Missing Analogies

Alex:

I cannot think of a simpler change that would improve health care to as great an extent as freeing the data.

He was riffing off Newsweek:

In trying to find the oncologist or cancer center with the best track record on, say, stage IV bladder cancer, even the savviest patient quickly hits a wall: with a few exceptions, cancer centers treat these “outcomes” data like state secrets. … For these cancers there are indeed significant outcome differences depending where you are treated. … The Cleveland Clinic is the only one that makes its detailed outcomes data available to the public. … Although the National Comprehensive Cancer Network … collects data on how well its members adhere to treatment guidelines, it will not release the information on specific centers.

Years ago as a health policy postdoc at UC Berkeley, I was stunned to hear a famous health economist explain it was good that the government did not disclose the med outcome data it made hospitals collect – the public might “misinterpret” outcomes, you see, not correcting right for differing patient mixes.  He didn’t think it relevant that the same argument suggests Consumer Reports not publish car reliability stats, since they do not correct for driver differences.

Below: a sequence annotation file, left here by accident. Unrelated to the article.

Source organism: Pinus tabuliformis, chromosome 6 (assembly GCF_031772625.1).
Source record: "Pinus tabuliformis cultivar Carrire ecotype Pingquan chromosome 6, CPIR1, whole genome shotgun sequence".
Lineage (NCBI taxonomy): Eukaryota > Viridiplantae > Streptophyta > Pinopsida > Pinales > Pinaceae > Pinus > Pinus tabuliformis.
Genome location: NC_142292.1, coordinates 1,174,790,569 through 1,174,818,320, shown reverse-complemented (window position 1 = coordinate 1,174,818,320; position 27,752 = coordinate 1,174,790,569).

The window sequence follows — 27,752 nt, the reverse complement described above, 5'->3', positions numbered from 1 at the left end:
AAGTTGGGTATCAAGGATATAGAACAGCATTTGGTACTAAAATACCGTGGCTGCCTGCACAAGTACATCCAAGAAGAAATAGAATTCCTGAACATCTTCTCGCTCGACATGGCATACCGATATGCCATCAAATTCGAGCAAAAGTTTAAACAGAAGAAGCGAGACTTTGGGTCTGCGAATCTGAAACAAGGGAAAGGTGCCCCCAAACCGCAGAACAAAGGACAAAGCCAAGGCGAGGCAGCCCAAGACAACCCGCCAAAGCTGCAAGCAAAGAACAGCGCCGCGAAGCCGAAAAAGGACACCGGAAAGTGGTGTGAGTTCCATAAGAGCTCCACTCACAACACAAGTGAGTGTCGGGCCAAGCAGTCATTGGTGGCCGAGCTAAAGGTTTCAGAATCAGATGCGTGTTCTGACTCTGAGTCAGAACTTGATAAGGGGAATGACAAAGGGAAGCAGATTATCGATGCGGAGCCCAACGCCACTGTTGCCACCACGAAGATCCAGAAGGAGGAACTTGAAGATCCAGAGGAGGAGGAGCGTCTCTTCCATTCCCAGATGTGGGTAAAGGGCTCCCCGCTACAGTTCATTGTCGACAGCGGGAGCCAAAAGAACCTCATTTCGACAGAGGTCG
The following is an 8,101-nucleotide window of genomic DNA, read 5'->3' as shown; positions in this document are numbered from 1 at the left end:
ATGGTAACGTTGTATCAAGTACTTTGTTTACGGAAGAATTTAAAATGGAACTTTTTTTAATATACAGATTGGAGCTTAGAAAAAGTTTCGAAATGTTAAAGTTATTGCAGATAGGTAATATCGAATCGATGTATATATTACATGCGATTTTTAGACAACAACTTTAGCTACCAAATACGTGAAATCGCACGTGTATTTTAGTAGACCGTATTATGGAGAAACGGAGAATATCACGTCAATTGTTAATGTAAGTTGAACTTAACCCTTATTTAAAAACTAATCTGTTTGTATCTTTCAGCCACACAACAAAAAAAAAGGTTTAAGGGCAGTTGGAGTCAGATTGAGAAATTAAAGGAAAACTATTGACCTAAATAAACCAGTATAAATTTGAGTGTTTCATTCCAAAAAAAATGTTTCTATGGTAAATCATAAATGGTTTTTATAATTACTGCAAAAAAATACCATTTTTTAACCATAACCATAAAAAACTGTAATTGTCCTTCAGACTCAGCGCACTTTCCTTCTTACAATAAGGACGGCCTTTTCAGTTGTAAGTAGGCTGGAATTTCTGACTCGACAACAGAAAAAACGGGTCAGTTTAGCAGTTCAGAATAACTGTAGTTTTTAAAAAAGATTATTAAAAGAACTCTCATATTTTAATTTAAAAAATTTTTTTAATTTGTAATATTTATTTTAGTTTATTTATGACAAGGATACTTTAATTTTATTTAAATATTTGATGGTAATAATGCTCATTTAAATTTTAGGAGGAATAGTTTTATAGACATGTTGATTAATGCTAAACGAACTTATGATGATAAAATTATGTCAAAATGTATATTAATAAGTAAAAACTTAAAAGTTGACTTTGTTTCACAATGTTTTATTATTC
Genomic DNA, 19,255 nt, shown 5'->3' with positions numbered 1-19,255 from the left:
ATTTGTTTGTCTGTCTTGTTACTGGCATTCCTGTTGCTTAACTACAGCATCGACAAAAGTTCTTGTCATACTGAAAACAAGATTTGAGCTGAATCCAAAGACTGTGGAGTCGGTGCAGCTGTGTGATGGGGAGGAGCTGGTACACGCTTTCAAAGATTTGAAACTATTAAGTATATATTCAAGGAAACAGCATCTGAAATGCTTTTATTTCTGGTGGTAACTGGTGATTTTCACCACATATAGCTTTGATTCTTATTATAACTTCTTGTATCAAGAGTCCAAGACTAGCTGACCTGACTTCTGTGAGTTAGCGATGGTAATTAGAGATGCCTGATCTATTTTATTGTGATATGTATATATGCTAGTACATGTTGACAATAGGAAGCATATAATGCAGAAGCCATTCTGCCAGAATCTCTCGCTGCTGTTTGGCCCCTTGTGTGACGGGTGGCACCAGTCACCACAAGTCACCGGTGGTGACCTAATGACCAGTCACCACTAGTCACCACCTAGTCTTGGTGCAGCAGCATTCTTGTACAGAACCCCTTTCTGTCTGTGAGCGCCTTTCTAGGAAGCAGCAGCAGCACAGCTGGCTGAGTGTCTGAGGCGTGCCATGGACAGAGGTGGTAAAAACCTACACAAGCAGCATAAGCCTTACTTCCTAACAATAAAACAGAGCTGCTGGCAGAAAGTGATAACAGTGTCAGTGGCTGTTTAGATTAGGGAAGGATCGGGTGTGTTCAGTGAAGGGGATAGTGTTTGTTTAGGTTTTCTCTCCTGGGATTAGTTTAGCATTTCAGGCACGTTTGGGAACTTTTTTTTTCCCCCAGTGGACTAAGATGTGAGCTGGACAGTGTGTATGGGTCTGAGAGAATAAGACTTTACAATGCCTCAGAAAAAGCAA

Eric Crampton notices a similar mistake:

I’ve about a half dozen times heard … spokespersons … arguing that allowing private competitors into …. the New Zealand Accident Compensation Commission, is bad because private firms have to earn profits and so they’ll have to have higher cost structures than the public insurer.  But no National Radio interviewer provided the obvious retort:  If the argument were true, we’d want the government to be running everything!

The core problem seems to be that folks who intuitively feel that area A deserves special treatment T look for a justification, and then stop when they find a feature F of area A that suggests treatment T might be a good idea.  But by stopping there, they do not consider why this argument does not also justify the same special treatment T of areas B, C, D, etc. that also have feature F.   This is an extremely common error, even among folks very skilled at analyzing math models of feature F.

To justify their intuitions that medicine should be treated specially, people often refer to features like sometime large decision consequences, sometimes large prices, suppliers knowing more than customers about product quality, customer behavior influencing customer outcomes, etc.  But such folks usually do not favor giving other areas that share these same features the same special treatments.

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  • q

    i submit that the question of whether to release health care outcomes data should be not be decided on opinion or anecdote. is there any data verifying your hypothesis that making health care outcome data more accessible will improve people’s decisions? if not, you are making the same error as the people who hold to keep the data secret: you’re basing the conclusion on your personal intuition.